This is part one of two related questions.

Let us suppose that we have an expert in a a particular period of time, a person who is one of the world's foremost experts on the period. This person also has the ability to speak the local language and blend in with the locals.

This person travels back in time to the period in question and does... nothing. They simply live as a local and observe events as they occur. This means that they must interact with the locals, may even form relationships with some, but do not reveal their origin, and do not attempt to change the course of events.

In theory, as soon as the time traveller appears in the past timeline, the effects of their presence will ripple out at the speed of light, affecting events at the quantum level, altering the outcome of random events. However, humans are macroscopic structures, and not quite as easily influenced. However, the vagaries of random chance will accumulate, and eventually have a noticeable effect.

How long is it likely to be before our expert notices divergences from their memory of the historical course of events, and how long before the world and its history is no longer recognisable?

While this question is applicable to time travel to any place or time, it is easier to have detailed knowledge of more recent times.


This is considered to be a "many worlds" scenario - the time traveller cannot invalidate their own existence or presence. They are also not trying not to have an effect on the course of major events, they are just not trying to have an effect.

We can presume that the observer is observing a major world event such as a war or diplomatic negotiations at close range. They are not "out of the way", just not getting involved.

As to the effect a time traveller might have, their mere presence will have all sorts of effects. At the very least, their presence may lead to the weather being different over the course of some weeks or months. Personal interactions can lead to all sorts of changes. Maybe the time traveller bumps into someone and stains their clothes, and as a result that person is not taken as seriously by their superiors, or a rider guides his horse around the time traveller, and as a result the horse doesn't step on a stray nail and become lamed...

While this question should be applicable to any time period, for the sake of example, let us assume that the time traveller appears in Europe at the outbreak of WWI.

Also, the question is not "what might change?", but "how long would it take before the changes became noticeable and how long before everything was completely different?"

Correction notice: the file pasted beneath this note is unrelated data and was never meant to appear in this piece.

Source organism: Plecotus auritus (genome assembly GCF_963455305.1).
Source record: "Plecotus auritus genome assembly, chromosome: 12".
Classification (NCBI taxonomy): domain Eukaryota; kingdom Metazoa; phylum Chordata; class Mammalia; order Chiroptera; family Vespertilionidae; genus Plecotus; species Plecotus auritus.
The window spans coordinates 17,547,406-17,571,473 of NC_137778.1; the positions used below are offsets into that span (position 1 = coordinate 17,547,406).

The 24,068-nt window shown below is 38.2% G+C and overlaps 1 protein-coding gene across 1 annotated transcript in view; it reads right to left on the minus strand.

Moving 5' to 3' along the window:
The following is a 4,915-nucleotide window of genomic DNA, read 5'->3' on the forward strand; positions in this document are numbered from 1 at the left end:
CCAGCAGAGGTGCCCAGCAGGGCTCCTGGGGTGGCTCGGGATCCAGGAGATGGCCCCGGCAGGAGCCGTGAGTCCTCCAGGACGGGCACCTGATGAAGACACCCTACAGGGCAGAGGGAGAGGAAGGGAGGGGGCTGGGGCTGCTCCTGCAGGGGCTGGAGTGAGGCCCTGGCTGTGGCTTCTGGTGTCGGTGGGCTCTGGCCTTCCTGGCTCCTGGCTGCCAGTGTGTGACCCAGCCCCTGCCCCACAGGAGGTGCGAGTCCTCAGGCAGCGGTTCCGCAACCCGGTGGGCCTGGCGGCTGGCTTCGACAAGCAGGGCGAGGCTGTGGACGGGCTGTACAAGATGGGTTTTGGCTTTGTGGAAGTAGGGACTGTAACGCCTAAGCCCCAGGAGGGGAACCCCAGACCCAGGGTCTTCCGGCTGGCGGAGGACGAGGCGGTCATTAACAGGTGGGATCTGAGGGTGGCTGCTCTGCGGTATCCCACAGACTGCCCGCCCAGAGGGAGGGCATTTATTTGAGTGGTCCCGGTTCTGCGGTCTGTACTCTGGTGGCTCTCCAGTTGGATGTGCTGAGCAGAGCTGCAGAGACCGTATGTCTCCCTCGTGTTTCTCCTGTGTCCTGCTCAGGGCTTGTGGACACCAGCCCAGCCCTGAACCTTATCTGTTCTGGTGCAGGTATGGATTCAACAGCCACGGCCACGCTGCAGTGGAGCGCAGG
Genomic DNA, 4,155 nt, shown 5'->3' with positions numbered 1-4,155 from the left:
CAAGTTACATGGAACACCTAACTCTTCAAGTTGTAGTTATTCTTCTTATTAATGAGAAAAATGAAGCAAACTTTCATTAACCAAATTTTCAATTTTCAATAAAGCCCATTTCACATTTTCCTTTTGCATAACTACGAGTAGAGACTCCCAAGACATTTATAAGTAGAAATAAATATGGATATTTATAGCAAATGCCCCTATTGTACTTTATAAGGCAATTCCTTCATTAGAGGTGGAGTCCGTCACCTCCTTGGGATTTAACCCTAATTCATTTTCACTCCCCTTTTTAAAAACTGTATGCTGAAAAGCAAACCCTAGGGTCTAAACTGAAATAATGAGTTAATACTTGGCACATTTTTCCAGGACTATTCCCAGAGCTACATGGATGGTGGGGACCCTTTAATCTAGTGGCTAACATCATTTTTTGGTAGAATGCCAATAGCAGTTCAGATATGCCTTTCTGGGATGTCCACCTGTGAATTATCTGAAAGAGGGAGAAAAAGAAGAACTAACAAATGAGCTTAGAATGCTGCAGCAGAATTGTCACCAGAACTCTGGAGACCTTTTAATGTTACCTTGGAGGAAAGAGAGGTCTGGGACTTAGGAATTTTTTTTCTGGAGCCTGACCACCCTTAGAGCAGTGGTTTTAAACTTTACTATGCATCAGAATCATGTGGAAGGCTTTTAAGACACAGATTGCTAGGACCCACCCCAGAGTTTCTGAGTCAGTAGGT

closed as too broad by sphennings, Anketam, L.Dutch, Mołot, Ash Nov 20 '17 at 12:38

Please edit the question to limit it to a specific problem with enough detail to identify an adequate answer. Avoid asking multiple distinct questions at once. See the How to Ask page for help clarifying this question. If this question can be reworded to fit the rules in the help center, please edit the question.

  • $\begingroup$ This would be highly dependent upon the period in question. An expert of pre-agrarian humans is going to have a very different level of understanding than one who studies the history of early bulletin board systems. $\endgroup$ – sphennings Nov 20 '17 at 1:42
  • $\begingroup$ Time travel is forbidden under most theories of physics. As such this question is impossible to answer in a fact based manner. $\endgroup$ – bendl Nov 20 '17 at 1:53
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    $\begingroup$ The answer to this question greatly depends on when and where the time traveler goes. If this person goes to a small quiet town and no major events are happening then he likely will never notice any changes. As such I am voting to close as too broad until more details are given. $\endgroup$ – Anketam Nov 20 '17 at 2:51
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    $\begingroup$ @MontyWild What time period are you asking about? Without knowing the time period this question is too broad. $\endgroup$ – sphennings Nov 20 '17 at 3:26
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    $\begingroup$ The best answer I have for this is a story answer not a world building answer. In short you the author get to decide and it can be as short as 24 hours if you write an event that clearly messes things up. For example DS9 - Past Tense $\endgroup$ – Anketam Nov 20 '17 at 11:40

The answer is really "it's up to you." As an author, you get to pick how your particular time travel system operates.

I can think of 3 different approaches, leading to 3 dramatically different scenarios.